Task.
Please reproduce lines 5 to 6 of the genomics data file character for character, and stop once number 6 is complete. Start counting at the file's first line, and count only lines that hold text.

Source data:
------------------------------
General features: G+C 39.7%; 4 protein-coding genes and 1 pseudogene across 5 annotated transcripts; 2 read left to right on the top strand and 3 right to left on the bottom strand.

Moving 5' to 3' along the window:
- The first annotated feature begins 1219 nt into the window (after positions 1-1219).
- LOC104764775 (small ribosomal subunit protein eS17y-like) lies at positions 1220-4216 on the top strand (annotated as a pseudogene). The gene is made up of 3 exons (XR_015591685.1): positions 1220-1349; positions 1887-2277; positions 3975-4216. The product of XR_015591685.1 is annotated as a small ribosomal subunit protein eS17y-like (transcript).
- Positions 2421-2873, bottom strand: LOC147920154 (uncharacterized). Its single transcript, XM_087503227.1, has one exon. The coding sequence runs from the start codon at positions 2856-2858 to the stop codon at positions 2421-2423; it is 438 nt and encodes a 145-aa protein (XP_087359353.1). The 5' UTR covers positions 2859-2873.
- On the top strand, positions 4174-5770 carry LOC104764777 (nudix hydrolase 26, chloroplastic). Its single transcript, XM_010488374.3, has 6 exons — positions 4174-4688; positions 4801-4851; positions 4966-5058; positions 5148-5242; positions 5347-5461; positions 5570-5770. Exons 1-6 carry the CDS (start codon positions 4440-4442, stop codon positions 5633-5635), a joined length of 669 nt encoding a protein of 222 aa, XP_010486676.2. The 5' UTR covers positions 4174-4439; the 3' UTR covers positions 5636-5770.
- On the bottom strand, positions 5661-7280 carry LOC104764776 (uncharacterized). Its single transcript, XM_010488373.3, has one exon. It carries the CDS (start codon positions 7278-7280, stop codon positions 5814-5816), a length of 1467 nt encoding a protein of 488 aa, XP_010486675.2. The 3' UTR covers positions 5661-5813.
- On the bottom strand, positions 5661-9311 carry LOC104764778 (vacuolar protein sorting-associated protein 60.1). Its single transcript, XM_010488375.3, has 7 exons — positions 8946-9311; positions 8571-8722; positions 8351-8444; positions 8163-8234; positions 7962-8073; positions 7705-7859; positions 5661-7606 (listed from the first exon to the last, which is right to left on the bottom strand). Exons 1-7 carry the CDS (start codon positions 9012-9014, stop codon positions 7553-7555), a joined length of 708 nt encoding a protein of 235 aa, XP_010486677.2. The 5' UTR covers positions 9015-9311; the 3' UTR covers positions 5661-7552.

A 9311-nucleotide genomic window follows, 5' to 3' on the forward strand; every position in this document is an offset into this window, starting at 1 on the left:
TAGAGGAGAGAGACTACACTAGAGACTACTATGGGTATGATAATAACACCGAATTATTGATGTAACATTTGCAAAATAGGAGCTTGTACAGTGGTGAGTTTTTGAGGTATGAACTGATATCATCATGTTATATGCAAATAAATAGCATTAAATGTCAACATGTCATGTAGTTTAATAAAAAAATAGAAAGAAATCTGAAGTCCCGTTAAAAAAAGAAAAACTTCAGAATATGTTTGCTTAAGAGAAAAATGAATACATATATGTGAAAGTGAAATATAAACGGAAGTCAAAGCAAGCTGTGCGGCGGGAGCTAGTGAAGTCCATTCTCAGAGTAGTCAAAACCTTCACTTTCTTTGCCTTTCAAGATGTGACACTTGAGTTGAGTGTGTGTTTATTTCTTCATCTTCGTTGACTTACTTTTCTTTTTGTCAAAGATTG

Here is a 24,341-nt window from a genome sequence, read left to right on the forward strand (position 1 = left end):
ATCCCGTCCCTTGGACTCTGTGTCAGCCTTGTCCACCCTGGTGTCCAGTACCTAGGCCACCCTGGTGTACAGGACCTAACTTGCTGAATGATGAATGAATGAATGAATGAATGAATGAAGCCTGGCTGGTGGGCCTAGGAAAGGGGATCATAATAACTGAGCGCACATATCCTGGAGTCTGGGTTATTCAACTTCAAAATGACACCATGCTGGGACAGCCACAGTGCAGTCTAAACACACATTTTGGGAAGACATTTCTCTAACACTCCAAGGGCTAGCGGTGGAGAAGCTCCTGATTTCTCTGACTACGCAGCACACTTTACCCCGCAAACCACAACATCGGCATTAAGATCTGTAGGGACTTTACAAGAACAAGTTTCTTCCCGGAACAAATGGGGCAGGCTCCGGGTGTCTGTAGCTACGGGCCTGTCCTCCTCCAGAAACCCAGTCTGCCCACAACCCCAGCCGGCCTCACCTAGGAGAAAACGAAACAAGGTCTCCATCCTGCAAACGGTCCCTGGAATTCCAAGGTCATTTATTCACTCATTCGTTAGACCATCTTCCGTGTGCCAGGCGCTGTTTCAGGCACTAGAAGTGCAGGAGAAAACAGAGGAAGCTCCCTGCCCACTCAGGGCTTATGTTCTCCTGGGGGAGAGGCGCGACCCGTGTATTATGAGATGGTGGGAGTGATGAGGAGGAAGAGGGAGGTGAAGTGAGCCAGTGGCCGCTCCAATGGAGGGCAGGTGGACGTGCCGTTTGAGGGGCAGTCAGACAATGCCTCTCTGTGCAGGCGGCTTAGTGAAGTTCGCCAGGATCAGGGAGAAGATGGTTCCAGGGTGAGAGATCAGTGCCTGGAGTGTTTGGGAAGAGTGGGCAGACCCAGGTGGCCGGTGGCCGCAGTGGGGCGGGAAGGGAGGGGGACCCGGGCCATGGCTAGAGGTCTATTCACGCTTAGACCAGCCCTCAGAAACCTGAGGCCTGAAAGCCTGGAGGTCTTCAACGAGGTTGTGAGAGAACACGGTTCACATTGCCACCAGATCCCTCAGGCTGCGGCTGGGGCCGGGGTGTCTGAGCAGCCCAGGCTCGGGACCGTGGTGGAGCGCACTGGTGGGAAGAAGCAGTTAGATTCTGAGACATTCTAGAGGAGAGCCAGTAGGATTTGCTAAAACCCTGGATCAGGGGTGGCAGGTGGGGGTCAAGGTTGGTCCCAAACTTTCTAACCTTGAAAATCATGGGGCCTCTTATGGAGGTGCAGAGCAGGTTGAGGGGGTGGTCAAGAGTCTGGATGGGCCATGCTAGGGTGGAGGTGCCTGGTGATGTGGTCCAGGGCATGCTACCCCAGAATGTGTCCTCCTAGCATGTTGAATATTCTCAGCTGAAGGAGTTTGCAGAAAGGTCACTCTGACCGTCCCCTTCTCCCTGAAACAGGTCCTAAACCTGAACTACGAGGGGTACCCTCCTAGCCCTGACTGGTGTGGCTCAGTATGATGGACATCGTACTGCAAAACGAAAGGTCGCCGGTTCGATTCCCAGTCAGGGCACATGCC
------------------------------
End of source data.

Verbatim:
- Positions 2421-2873, bottom strand: LOC147920154 (uncharacterized). Its single transcript, XM_087503227.1, has one exon. The coding sequence runs from the start codon at positions 2856-2858 to the stop codon at positions 2421-2423; it is 438 nt and encodes a 145-aa protein (XP_087359353.1). The 5' UTR covers positions 2859-2873.
- On the top strand, positions 4174-5770 carry LOC104764777 (nudix hydrolase 26, chloroplastic). Its single transcript, XM_010488374.3, has 6 exons — positions 4174-4688; positions 4801-4851; positions 4966-5058; positions 5148-5242; positions 5347-5461; positions 5570-5770. Exons 1-6 carry the CDS (start codon positions 4440-4442, stop codon positions 5633-5635), a joined length of 669 nt encoding a protein of 222 aa, XP_010486676.2. The 5' UTR covers positions 4174-4439; the 3' UTR covers positions 5636-5770.